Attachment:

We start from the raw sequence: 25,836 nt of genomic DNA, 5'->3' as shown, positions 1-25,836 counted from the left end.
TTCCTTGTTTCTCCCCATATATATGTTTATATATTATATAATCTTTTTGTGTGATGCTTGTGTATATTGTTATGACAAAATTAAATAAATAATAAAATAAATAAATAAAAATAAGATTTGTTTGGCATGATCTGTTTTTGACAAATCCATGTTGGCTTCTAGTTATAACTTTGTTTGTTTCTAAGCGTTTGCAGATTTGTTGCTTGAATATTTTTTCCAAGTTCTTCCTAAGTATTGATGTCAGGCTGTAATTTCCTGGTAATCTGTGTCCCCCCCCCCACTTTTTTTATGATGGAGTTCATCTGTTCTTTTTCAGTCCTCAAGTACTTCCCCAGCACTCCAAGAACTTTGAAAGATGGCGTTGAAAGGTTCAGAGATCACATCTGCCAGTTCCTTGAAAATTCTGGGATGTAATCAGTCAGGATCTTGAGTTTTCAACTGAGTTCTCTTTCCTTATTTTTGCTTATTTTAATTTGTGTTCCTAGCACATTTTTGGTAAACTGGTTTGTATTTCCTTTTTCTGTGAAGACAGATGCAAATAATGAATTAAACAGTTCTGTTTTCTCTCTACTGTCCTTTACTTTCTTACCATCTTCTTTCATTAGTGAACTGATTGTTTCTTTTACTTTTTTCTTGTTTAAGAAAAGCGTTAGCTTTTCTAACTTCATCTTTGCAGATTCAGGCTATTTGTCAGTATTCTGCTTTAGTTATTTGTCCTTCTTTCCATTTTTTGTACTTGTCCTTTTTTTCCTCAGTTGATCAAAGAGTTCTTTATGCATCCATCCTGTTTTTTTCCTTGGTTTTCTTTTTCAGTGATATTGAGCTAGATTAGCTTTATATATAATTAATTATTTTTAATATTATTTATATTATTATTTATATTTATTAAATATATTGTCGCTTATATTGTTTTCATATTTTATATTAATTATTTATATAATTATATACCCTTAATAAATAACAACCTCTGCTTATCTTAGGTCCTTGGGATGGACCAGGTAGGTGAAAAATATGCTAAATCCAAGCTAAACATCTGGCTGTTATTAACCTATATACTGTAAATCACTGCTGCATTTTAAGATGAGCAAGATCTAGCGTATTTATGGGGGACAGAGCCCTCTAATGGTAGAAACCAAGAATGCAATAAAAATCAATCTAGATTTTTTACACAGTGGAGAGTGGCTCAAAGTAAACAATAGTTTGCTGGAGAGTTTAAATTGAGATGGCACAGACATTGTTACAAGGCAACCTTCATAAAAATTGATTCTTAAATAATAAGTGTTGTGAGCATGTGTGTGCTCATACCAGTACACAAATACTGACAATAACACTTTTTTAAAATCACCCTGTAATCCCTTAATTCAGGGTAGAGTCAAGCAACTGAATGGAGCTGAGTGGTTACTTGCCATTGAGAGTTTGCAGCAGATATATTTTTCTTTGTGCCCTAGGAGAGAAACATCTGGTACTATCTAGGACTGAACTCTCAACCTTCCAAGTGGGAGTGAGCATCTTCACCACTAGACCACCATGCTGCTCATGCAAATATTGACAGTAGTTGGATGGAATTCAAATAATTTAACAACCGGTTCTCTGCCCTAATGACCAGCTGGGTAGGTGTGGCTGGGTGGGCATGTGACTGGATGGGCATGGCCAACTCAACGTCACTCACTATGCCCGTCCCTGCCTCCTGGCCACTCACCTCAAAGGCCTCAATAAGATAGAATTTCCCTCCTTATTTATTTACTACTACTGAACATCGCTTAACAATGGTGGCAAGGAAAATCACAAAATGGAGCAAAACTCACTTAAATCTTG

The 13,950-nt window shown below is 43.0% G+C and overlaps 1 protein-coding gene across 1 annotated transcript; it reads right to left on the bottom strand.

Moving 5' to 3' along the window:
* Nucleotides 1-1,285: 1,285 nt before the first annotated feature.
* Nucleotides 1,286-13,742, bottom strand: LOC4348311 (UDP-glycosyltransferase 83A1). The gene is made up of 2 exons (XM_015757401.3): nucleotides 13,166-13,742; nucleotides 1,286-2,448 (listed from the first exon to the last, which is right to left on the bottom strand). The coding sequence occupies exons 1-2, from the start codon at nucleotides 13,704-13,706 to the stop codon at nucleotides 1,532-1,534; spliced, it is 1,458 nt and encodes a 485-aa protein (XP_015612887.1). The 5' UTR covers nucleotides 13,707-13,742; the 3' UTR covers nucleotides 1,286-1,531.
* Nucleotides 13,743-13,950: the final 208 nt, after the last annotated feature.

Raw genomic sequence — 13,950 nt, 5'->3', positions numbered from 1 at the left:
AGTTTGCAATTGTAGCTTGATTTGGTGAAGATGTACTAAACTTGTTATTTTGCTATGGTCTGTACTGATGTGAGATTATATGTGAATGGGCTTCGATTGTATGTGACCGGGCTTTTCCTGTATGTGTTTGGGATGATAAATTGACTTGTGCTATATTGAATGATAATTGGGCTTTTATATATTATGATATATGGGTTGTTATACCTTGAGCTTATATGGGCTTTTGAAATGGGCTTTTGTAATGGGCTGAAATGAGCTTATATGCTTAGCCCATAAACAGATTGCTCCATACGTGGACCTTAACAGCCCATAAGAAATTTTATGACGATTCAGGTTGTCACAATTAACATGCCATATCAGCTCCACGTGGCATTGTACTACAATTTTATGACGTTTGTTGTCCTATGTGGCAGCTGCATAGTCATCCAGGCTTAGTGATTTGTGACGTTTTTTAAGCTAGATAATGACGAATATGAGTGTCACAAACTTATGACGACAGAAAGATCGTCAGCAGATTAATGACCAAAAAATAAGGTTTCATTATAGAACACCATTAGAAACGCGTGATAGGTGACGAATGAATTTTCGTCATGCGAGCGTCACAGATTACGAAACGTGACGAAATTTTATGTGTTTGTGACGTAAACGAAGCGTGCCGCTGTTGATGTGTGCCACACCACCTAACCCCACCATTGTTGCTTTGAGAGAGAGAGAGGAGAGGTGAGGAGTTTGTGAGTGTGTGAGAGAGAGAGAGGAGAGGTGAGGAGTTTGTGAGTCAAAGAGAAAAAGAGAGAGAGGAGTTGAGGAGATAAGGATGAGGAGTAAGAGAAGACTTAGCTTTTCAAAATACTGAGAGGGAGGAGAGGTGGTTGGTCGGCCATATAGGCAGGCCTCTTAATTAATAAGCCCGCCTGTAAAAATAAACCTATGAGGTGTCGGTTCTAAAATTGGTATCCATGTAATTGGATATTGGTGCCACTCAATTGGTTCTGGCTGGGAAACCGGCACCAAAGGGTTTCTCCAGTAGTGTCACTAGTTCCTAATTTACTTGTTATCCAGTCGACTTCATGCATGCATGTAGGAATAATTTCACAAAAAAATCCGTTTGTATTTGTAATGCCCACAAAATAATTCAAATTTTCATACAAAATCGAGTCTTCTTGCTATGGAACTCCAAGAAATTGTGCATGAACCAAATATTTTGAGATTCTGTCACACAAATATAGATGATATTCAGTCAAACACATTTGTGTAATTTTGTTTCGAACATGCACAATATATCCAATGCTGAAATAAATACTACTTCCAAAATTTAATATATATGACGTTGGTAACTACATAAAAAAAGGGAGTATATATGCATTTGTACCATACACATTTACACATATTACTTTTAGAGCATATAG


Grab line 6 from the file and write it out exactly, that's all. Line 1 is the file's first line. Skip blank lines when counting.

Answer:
* Nucleotides 1,286-13,742, bottom strand: LOC4348311 (UDP-glycosyltransferase 83A1). The gene is made up of 2 exons (XM_015757401.3): nucleotides 13,166-13,742; nucleotides 1,286-2,448 (listed from the first exon to the last, which is right to left on the bottom strand). The coding sequence occupies exons 1-2, from the start codon at nucleotides 13,704-13,706 to the stop codon at nucleotides 1,532-1,534; spliced, it is 1,458 nt and encodes a 485-aa protein (XP_015612887.1). The 5' UTR covers nucleotides 13,707-13,742; the 3' UTR covers nucleotides 1,286-1,531.